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Gay Marriage Debate


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Integra

Integra

    Yertle The Turtle

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Heard about it on the news this morning. Decided to try and find the story online and here it is. *sighs* Its amazing as to what ppl will complain about nowadays. Empty points to make against the whole thing.... Anyway, here it is.

Mass. Convention to Debate Gay Marriage
25 minutes ago Add U.S. National - AP to My Yahoo!


By JENNIFER PETER, Associated Press Writer

BOSTON - Activists from all sides descended on the Statehouse on the eve of Massachusetts' constitutional convention that includes on its agenda a proposed constitutional amendment to ban gay marriage. The convention opens Wednesday.

Christian conservatives have come, armed with petitions. Children of gay couples also have arrived, pleading their case. And media from around the world have converged, to watch it unfold.


"I've never seen anything like this," said Charles Rasmussen, a spokesman for House Speaker Thomas Finneran. "And I'm told this building has never seen this kind of scrutiny from the national media that anyone can remember."


Massachusetts put itself at the very center of the gay-marriage debate when the Supreme Judicial Court ruled 4-3 in November that gays should be guaranteed the benefits of marriage.


Lawmakers thought that Vermont-style civil unions might suffice, but the court issued an advisory opinion last week that left no doubt: Only full-fledged gay marriage would be legal under the current constitution.


That cleared the way for the nation's first legally sanctioned same-sex weddings by May, a prospect that some lawmakers hope to short-circuit either through laws or by amending the state constitution.


Less than 24 hours before the convention was to begin, a bipartisan group of Senate leaders proposed a compromise that would ban same-sex marriage but establish civil unions in Massachusetts.


The compromise prompted almost immediate criticism, including from Finneran, who called it "highly inappropriate" to use an amendment to craft legislation or pass new law — like one establishing civil unions.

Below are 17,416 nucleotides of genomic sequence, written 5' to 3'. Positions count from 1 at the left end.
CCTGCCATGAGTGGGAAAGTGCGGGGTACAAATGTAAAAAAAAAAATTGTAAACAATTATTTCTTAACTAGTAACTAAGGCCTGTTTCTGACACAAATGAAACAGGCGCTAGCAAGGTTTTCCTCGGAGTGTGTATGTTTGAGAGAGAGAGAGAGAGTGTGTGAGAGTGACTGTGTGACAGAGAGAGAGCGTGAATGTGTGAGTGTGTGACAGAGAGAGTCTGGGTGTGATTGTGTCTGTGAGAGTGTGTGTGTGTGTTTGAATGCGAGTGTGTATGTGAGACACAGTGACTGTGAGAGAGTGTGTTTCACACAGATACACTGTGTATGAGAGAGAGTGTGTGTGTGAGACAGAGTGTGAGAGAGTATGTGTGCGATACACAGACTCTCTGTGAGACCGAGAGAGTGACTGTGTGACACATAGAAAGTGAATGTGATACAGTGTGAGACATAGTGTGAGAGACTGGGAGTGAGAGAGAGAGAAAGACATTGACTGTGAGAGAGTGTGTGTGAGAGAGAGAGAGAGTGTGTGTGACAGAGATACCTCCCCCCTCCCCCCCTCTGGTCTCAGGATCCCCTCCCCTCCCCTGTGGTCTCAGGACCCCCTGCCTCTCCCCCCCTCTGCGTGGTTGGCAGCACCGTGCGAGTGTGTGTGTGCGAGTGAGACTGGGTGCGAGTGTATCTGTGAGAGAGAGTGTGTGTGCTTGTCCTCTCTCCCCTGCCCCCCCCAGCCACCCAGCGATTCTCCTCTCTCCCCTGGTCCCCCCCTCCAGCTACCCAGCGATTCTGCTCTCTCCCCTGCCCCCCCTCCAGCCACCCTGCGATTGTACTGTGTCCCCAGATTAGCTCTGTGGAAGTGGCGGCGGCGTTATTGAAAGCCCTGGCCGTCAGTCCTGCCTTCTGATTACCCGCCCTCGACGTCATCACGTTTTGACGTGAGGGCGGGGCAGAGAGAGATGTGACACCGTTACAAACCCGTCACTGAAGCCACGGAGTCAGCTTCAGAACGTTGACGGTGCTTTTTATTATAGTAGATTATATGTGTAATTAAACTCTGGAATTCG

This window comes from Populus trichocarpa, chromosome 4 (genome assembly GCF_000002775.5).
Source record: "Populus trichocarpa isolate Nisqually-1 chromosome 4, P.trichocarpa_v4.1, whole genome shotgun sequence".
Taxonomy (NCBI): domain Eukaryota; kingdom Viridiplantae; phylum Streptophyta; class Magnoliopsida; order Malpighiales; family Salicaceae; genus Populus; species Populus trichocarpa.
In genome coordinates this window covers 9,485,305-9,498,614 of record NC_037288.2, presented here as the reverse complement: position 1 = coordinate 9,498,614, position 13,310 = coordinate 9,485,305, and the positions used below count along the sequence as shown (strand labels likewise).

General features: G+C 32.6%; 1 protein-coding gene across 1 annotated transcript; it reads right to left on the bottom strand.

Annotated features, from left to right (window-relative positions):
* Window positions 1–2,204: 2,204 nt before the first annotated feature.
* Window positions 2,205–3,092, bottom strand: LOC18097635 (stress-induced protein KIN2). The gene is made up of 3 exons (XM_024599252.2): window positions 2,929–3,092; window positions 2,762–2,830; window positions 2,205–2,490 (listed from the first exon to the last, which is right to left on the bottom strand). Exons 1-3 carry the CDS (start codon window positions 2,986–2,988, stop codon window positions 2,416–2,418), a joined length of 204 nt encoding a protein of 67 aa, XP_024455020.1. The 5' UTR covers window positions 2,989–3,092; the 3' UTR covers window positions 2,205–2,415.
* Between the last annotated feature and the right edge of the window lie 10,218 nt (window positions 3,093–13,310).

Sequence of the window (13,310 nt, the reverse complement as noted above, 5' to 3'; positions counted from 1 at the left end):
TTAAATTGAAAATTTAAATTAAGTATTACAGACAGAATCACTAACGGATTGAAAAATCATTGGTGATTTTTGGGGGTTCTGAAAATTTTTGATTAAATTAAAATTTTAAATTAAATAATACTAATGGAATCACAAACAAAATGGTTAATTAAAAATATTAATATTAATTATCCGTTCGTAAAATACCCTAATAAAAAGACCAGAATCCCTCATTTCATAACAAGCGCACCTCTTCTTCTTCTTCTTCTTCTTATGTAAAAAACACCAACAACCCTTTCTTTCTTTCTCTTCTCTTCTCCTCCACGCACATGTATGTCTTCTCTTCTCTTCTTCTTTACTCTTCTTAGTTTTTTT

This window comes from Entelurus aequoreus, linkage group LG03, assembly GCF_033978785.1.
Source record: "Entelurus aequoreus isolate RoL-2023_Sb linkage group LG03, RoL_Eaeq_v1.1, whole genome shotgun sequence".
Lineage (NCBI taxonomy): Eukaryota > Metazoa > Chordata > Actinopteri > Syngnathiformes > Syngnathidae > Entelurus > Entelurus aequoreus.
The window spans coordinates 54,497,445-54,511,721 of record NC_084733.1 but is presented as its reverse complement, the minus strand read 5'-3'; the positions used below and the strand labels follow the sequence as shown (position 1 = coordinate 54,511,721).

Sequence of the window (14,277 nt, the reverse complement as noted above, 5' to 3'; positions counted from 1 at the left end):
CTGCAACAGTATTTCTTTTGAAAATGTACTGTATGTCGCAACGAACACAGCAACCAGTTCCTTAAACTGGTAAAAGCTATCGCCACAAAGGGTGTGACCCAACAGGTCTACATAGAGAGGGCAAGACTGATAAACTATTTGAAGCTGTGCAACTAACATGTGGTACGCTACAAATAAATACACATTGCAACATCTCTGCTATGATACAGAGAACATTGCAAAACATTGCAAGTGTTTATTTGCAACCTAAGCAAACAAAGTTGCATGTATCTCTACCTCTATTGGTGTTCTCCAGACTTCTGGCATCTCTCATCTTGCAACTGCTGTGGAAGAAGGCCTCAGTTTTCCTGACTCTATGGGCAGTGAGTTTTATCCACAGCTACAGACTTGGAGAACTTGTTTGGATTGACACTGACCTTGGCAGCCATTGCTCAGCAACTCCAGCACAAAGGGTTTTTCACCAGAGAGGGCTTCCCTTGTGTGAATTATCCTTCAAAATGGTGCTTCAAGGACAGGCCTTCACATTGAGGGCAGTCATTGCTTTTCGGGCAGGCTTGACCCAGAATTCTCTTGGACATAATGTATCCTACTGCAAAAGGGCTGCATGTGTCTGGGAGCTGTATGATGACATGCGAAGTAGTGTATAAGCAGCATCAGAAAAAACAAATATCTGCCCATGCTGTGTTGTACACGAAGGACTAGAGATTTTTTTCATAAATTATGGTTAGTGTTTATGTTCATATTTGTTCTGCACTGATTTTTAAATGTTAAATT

The gay-marriage issue has created an unprecedented spectacle at the Statehouse: As many as 4,000 spectators and 300 media members are expected to attend the start of the constitutional convention, and a furious lobbying effort was already under way.


Christian conservatives used a dolly to haul in more than 18,000 petitions signed by citizens from across the country urging lawmakers to pass the amendment. Meanwhile, children of gay couples traveled to the Statehouse to plead with the Senate president "not to write discrimination into our constitution."


At the convention, the House and Senate will meet together to consider 10 proposed constitutional amendments. The gay-marriage issue is near the bottom of the agenda and might not get to a final vote for days.


If approved by the Legislature during this session, the gay-marriage amendment would have to again be ratified by lawmakers during the 2005-06 session before it could wind up on the November 2006 ballot.


As the hours ticked down to Wednesday, lawmakers circulated proposed changes to the amendment, hoping to secure the necessary 101 votes among the 199 sitting lawmakers to get it passed.


The last time Massachusetts lawmakers in the heavily Roman Catholic state had a chance to weigh in on the issue of gay marriage was in 2002, when the constitutional convention was gaveled to a close before any vote took place. Near-brawls erupted among citizens who attended and raised voices were heard in the normally sedate chamber.





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